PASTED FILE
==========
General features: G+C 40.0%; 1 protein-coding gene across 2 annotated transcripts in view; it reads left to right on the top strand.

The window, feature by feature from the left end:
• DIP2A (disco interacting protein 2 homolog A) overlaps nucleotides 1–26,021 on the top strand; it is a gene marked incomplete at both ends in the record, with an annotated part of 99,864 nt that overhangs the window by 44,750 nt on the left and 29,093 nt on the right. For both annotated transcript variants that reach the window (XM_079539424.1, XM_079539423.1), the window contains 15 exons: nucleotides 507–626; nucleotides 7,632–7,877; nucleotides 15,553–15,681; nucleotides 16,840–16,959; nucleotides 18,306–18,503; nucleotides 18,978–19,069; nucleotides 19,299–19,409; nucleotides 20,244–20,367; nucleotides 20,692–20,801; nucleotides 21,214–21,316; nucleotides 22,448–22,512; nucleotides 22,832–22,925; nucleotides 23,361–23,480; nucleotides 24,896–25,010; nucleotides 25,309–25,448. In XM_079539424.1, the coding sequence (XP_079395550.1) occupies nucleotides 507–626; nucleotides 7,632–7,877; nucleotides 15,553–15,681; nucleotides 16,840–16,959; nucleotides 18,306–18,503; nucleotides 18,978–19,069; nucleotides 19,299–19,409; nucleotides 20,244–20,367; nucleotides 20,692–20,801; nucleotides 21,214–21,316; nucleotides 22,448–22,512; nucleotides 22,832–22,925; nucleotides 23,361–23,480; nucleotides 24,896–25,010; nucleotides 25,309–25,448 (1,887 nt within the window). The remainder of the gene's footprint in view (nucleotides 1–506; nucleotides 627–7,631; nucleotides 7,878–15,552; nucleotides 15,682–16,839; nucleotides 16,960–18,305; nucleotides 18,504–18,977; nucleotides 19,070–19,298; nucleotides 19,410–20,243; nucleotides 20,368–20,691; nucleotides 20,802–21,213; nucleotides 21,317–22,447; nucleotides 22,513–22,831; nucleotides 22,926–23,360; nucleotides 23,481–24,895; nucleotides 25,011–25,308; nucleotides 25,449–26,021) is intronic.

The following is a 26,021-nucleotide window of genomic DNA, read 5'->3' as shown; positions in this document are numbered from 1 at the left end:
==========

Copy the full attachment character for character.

General features: G+C 40.0%; 1 protein-coding gene across 2 annotated transcripts in view; it reads left to right on the top strand.

The window, feature by feature from the left end:
• DIP2A (disco interacting protein 2 homolog A) overlaps nucleotides 1–26,021 on the top strand; it is a gene marked incomplete at both ends in the record, with an annotated part of 99,864 nt that overhangs the window by 44,750 nt on the left and 29,093 nt on the right. For both annotated transcript variants that reach the window (XM_079539424.1, XM_079539423.1), the window contains 15 exons: nucleotides 507–626; nucleotides 7,632–7,877; nucleotides 15,553–15,681; nucleotides 16,840–16,959; nucleotides 18,306–18,503; nucleotides 18,978–19,069; nucleotides 19,299–19,409; nucleotides 20,244–20,367; nucleotides 20,692–20,801; nucleotides 21,214–21,316; nucleotides 22,448–22,512; nucleotides 22,832–22,925; nucleotides 23,361–23,480; nucleotides 24,896–25,010; nucleotides 25,309–25,448. In XM_079539424.1, the coding sequence (XP_079395550.1) occupies nucleotides 507–626; nucleotides 7,632–7,877; nucleotides 15,553–15,681; nucleotides 16,840–16,959; nucleotides 18,306–18,503; nucleotides 18,978–19,069; nucleotides 19,299–19,409; nucleotides 20,244–20,367; nucleotides 20,692–20,801; nucleotides 21,214–21,316; nucleotides 22,448–22,512; nucleotides 22,832–22,925; nucleotides 23,361–23,480; nucleotides 24,896–25,010; nucleotides 25,309–25,448 (1,887 nt within the window). The remainder of the gene's footprint in view (nucleotides 1–506; nucleotides 627–7,631; nucleotides 7,878–15,552; nucleotides 15,682–16,839; nucleotides 16,960–18,305; nucleotides 18,504–18,977; nucleotides 19,070–19,298; nucleotides 19,410–20,243; nucleotides 20,368–20,691; nucleotides 20,802–21,213; nucleotides 21,317–22,447; nucleotides 22,513–22,831; nucleotides 22,926–23,360; nucleotides 23,481–24,895; nucleotides 25,011–25,308; nucleotides 25,449–26,021) is intronic.

The following is a 26,021-nucleotide window of genomic DNA, read 5'->3' as shown; positions in this document are numbered from 1 at the left end: